I think that, hopefully, that will come along with the destigmatisation of mental health, because people will learn that it’s not always as clean and simple as the occasional TV show might suggest, and triggers aren’t always obvious or understandable. If we can begin to respect people’s triggers then maybe we can start to learn to respect other boundaries as well.

  • abonnace

    If respecting someone’s boundries is too much for someone, then personally I can’t see them being a good friend anyway.

    A huge argument and eventual breakdown of a relationship beppened between a few of my friends after a bunch of unflattering photos were posted by one party on facebook and when the friend in the photo’s asked them to remove them, they flat out refused.
    If you respect your friends I think you should abide by such requests, even if you don’t understand them.

  • Violation of [small, “insignificant”] boundaries | cinderace blogs

    […] wrote recently about the violation of nonphysical boundaries, and on unwanted physical touch that doesn’t seem to fall into the category of sexual assault. […]

  • madcap86

    There actually are [American] laws about putting pictures up without consent, though it’s actually more to do with copyright than physical boundaries.

    I’m learning about this right now in my digital collections classes. For things such as libraries digitizing content, or creating a digital collection, we have to take into account whether or not that photograph is in the public domain. If people in the photograph are still living, effort is supposed to be made to gather consent before the picture can be used.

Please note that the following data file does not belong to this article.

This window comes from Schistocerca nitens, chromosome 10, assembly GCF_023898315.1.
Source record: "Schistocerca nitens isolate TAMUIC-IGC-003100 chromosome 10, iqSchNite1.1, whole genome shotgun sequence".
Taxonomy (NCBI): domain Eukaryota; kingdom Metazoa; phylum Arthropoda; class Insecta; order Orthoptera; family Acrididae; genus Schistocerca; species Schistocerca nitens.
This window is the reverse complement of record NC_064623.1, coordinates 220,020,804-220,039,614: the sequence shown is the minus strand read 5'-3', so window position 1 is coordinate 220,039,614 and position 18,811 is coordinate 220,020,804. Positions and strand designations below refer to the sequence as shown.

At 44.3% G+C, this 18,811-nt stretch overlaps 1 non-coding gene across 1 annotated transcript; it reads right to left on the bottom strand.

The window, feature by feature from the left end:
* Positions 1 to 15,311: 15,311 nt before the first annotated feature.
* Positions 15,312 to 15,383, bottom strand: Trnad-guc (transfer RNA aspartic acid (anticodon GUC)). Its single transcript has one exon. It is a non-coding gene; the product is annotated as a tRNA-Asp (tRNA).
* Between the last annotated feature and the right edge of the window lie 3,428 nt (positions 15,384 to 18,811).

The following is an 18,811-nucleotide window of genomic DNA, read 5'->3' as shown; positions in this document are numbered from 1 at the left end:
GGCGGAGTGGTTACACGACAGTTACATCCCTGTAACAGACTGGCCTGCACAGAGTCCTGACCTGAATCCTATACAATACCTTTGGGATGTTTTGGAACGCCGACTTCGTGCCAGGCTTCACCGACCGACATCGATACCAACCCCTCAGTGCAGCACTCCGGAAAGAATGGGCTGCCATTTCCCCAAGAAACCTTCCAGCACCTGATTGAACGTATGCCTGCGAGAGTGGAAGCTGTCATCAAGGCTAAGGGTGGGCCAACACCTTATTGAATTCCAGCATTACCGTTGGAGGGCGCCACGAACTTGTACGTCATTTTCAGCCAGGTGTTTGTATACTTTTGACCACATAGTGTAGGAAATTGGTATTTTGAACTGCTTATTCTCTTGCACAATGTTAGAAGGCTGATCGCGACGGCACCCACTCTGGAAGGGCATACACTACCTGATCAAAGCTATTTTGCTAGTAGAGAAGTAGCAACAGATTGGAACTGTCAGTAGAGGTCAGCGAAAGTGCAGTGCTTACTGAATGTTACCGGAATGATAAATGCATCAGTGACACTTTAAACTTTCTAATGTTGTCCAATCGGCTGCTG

I think one of the worst things Facebook and other social media sites have done is perpetuated this notion that it’s alright to take and post pictures without a friend’s consent. I think most people are okay with requests to remove pictures–I’m guilty of this crime, and when a college friend reached out to me, I gladly removed the picture. But it’s become something that we just don’t think about. And like maralaurey said, you could have your reason for not wanting your picture taken and posted.

    At a local domestic violence event (a sort of memorial for the women killed by their partners in SC in the last year) several women from the local shelter wanted to attend. Organizers had to be very, very strict with the media who came to cover the event–no pictures of the crowd. Why? Well, because some of these women were hiding from their abusive spouses, and their pictures on the news who be a big red flag as to where they were. And wouldn’t you know it, one cameraman in particular kept trying to get footage of the crowd. It was so bad that a local politician actually went and stood in front of his camera to prevent him from getting any footage at all until he agreed to abide by the rules.

    I think it was absolutely okay for you to get upset by this, and by his callous refusal to take your request seriously. All they had to do was notify people that they wanted to take pictures and put them online, and give you the chance to confirm or deny that. You shouldn’t have to not participate in an activity you enjoy just to keep from having your rights violated.

  • Hezekiah the (meta)pianycist

    I’m sorry that happened to you! You are definitely not whining about something small. I would have done the same things, if it had happened to me.